Trump heads in directions he criticized
washington» Donald Trump spent the past two years attacking rival Hillary Clinton as crooked, corrupt and weak. But some of those attacks have slipped into the history books.
From installing Wall Street executives in his Cabinet to avoiding news conferences, the president-elect is adopting some of the same behavior for which he criticized Clinton during their fiery presidential campaign.
Here’s a look at what Trump said then — and what he’s doing now:
Then: “I know the guys at Goldman Sachs,” Trump said at a South Carolina rally in February, when he was locked in a fierce primary battle with Texas Sen. Ted Cruz. “They have total, total control over him. Just like they have total control over Hillary Clinton.”
Now: A number of former employees of the Wall Street bank will pay a key role in crafting Trump’s economic policy. He’s tapped Goldman Sachs president Gary Cohn to lead the White House National Economic Council. Steven Mnuchin, the Treasury secretary nominee, spent 17 years working at Goldman Sachs and Steve Bannon, Trump’s chief strategist and senior counselor, started his career as an investment banker at the firm.
Then: “Can you imagine another four years of the Clintons? Seriously. It’s time to move on. And she’s totally controlled by Wall Street and all these people that gave her millions,” Trump said in May in Lynden, Wash.
Now: Trump has stocked his Cabinet with six top donors — far more than any recent White House. “I want people that made a fortune. Because now they’re negotiating with you, OK?” Trump said, in a Dec. 9 speech in Des Moines, Iowa.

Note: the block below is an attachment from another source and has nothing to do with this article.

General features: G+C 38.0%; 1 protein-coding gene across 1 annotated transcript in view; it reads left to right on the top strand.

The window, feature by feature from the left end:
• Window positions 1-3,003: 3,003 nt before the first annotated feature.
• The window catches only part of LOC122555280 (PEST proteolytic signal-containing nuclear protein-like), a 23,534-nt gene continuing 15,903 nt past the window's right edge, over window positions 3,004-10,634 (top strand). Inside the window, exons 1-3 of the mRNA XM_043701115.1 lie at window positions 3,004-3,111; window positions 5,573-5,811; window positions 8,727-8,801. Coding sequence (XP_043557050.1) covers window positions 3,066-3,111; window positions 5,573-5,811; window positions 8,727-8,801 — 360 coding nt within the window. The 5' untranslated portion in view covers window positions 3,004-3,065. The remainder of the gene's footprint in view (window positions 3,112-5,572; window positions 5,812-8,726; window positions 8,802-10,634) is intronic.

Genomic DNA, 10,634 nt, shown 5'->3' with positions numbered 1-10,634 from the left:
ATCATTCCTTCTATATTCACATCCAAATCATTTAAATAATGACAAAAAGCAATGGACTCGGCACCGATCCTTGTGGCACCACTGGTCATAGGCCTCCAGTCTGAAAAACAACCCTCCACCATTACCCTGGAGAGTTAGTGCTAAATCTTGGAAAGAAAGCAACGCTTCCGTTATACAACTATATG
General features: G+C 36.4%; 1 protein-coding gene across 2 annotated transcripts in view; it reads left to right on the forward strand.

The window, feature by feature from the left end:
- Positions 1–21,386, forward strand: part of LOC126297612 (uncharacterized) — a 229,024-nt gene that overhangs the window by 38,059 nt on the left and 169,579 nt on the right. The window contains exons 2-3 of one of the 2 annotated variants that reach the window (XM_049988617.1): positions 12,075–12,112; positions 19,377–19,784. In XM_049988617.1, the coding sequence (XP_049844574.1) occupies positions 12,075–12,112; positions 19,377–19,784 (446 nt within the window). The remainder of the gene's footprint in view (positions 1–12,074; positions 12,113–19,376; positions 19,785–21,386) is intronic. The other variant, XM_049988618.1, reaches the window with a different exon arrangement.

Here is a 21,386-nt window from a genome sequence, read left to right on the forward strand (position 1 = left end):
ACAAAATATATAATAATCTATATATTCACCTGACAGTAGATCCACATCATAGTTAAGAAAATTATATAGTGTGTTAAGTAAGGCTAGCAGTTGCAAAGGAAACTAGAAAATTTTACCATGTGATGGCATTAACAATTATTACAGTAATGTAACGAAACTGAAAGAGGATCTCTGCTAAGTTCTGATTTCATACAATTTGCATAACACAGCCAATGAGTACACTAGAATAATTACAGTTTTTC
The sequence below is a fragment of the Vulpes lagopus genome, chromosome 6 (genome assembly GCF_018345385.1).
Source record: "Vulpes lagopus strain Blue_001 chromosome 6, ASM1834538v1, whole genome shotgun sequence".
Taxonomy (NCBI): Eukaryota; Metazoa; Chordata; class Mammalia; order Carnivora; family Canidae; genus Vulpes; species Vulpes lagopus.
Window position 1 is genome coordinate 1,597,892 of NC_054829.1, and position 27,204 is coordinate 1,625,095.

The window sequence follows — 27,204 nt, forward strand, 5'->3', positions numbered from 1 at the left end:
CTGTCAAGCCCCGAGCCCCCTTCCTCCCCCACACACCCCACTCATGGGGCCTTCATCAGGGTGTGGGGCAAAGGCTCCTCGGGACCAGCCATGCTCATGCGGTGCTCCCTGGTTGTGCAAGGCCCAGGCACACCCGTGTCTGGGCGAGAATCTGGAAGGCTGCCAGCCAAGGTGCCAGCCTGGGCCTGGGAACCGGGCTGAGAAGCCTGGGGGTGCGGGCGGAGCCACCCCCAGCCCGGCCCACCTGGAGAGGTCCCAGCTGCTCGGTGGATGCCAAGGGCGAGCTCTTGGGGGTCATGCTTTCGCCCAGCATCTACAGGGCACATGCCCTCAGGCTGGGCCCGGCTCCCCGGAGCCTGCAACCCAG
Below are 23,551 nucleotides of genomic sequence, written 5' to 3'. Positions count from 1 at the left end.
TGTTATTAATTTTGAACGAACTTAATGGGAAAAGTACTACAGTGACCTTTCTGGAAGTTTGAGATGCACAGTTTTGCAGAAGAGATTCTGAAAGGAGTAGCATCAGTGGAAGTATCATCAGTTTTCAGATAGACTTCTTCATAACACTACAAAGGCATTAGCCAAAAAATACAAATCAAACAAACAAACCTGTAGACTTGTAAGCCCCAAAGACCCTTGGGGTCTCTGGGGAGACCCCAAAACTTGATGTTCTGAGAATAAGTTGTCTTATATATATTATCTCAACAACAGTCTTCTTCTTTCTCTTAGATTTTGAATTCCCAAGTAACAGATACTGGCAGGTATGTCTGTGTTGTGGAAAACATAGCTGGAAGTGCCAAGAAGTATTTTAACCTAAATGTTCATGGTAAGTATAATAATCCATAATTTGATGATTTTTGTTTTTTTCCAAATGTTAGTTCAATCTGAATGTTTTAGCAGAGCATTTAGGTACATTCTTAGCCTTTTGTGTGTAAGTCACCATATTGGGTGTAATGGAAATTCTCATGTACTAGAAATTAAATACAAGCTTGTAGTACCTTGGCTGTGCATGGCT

The biggest giver? Incoming small business administrator Linda McMahon gave $7.5 million to a super PAC backing Trump, more than a third of the money collected by the political action committee.
Then: “She doesn’t do news conferences, because she can’t,” Trump said at an August rally in Ashburn, Va. “She’s so dishonest she doesn’t want people peppering her with questions.”
Now: Trump opened his last news conference on July 27, saying: “You know, I put myself through your news conferences often, not that it’s fun.”
He hasn’t held one since.
Then: “It is now abundantly clear that the Clintons set up a business to profit from public office. They sold access and specific actions by and really for, I guess, the making of large amounts of money,” Trump said at an August rally in Austin, Texas.
Now: While Trump has promised to separate himself from his businesses, there is plenty of overlap between his enterprises and his immediate family. His companies will be run by his sons Donald Jr. and Eric. And his daughter Ivanka and son-in-law Jared Kushner have joined Trump at a number of meetings with world leaders of countries where the family has financial interests.
Ivanka is also auctioning off a private coffee meeting with her to benefit her brother’s foundation.
The meeting is valued at $50,000, with the current top bid coming in at $25,000.